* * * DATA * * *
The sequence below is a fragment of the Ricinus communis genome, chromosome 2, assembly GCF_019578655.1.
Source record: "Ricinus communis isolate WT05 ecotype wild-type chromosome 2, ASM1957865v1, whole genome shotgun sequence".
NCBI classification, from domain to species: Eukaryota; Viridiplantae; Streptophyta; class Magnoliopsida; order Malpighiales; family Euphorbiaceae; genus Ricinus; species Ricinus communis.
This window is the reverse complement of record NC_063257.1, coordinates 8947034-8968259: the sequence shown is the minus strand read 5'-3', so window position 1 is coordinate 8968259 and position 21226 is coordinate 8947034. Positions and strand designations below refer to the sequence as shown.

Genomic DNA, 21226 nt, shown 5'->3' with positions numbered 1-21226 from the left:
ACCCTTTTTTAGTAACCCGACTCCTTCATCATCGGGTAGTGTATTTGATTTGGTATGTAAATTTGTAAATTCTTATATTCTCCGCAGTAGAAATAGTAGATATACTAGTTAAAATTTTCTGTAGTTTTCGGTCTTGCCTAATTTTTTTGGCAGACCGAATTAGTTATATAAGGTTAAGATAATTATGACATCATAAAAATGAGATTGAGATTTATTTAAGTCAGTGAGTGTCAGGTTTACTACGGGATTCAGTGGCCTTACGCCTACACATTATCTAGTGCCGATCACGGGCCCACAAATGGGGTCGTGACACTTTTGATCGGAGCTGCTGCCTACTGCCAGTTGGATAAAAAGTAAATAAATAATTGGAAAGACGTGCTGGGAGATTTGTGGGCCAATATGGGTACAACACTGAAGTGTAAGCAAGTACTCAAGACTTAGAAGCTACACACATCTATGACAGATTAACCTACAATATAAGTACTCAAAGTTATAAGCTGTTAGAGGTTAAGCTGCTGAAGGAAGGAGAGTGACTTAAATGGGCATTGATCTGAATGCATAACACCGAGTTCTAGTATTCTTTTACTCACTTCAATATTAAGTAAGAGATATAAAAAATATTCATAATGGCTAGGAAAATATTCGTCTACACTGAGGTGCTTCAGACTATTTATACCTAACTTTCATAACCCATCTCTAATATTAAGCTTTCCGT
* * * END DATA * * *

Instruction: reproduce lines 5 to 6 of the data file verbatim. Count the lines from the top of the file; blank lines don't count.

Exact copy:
Genomic DNA, 21226 nt, shown 5'->3' with positions numbered 1-21226 from the left:
ACCCTTTTTTAGTAACCCGACTCCTTCATCATCGGGTAGTGTATTTGATTTGGTATGTAAATTTGTAAATTCTTATATTCTCCGCAGTAGAAATAGTAGATATACTAGTTAAAATTTTCTGTAGTTTTCGGTCTTGCCTAATTTTTTTGGCAGACCGAATTAGTTATATAAGGTTAAGATAATTATGACATCATAAAAATGAGATTGAGATTTATTTAAGTCAGTGAGTGTCAGGTTTACTACGGGATTCAGTGGCCTTACGCCTACACATTATCTAGTGCCGATCACGGGCCCACAAATGGGGTCGTGACACTTTTGATCGGAGCTGCTGCCTACTGCCAGTTGGATAAAAAGTAAATAAATAATTGGAAAGACGTGCTGGGAGATTTGTGGGCCAATATGGGTACAACACTGAAGTGTAAGCAAGTACTCAAGACTTAGAAGCTACACACATCTATGACAGATTAACCTACAATATAAGTACTCAAAGTTATAAGCTGTTAGAGGTTAAGCTGCTGAAGGAAGGAGAGTGACTTAAATGGGCATTGATCTGAATGCATAACACCGAGTTCTAGTATTCTTTTACTCACTTCAATATTAAGTAAGAGATATAAAAAATATTCATAATGGCTAGGAAAATATTCGTCTACACTGAGGTGCTTCAGACTATTTATACCTAACTTTCATAACCCATCTCTAATATTAAGCTTTCCGT